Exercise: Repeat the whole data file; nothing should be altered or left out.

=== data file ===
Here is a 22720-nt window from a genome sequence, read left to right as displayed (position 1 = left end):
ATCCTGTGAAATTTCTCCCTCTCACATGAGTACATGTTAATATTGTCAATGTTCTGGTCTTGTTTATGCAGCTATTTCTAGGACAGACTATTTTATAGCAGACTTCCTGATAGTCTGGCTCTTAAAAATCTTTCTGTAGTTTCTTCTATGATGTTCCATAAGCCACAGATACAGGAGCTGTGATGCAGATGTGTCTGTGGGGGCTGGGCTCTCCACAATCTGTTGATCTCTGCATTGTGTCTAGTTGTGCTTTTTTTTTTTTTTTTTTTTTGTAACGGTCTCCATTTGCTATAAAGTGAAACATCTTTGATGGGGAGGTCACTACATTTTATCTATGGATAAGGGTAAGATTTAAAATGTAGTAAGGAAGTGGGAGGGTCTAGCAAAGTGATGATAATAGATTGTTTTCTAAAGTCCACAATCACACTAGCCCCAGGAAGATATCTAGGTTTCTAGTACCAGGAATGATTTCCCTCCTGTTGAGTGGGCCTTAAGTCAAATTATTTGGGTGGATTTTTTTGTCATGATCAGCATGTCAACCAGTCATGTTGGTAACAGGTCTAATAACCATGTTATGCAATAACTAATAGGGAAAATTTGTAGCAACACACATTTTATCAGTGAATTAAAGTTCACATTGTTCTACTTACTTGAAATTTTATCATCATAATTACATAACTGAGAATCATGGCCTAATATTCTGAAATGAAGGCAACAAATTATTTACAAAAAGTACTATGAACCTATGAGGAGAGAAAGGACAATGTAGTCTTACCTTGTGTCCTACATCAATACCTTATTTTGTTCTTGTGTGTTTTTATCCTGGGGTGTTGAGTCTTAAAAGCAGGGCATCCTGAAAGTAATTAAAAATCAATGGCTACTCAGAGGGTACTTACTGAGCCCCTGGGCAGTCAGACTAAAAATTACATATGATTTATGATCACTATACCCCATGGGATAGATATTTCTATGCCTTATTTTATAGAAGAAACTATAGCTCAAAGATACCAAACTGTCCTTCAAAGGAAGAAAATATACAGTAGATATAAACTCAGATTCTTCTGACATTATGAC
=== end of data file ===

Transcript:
Here is a 22720-nt window from a genome sequence, read left to right as displayed (position 1 = left end):
ATCCTGTGAAATTTCTCCCTCTCACATGAGTACATGTTAATATTGTCAATGTTCTGGTCTTGTTTATGCAGCTATTTCTAGGACAGACTATTTTATAGCAGACTTCCTGATAGTCTGGCTCTTAAAAATCTTTCTGTAGTTTCTTCTATGATGTTCCATAAGCCACAGATACAGGAGCTGTGATGCAGATGTGTCTGTGGGGGCTGGGCTCTCCACAATCTGTTGATCTCTGCATTGTGTCTAGTTGTGCTTTTTTTTTTTTTTTTTTTTTGTAACGGTCTCCATTTGCTATAAAGTGAAACATCTTTGATGGGGAGGTCACTACATTTTATCTATGGATAAGGGTAAGATTTAAAATGTAGTAAGGAAGTGGGAGGGTCTAGCAAAGTGATGATAATAGATTGTTTTCTAAAGTCCACAATCACACTAGCCCCAGGAAGATATCTAGGTTTCTAGTACCAGGAATGATTTCCCTCCTGTTGAGTGGGCCTTAAGTCAAATTATTTGGGTGGATTTTTTTGTCATGATCAGCATGTCAACCAGTCATGTTGGTAACAGGTCTAATAACCATGTTATGCAATAACTAATAGGGAAAATTTGTAGCAACACACATTTTATCAGTGAATTAAAGTTCACATTGTTCTACTTACTTGAAATTTTATCATCATAATTACATAACTGAGAATCATGGCCTAATATTCTGAAATGAAGGCAACAAATTATTTACAAAAAGTACTATGAACCTATGAGGAGAGAAAGGACAATGTAGTCTTACCTTGTGTCCTACATCAATACCTTATTTTGTTCTTGTGTGTTTTTATCCTGGGGTGTTGAGTCTTAAAAGCAGGGCATCCTGAAAGTAATTAAAAATCAATGGCTACTCAGAGGGTACTTACTGAGCCCCTGGGCAGTCAGACTAAAAATTACATATGATTTATGATCACTATACCCCATGGGATAGATATTTCTATGCCTTATTTTATAGAAGAAACTATAGCTCAAAGATACCAAACTGTCCTTCAAAGGAAGAAAATATACAGTAGATATAAACTCAGATTCTTCTGACATTATGAC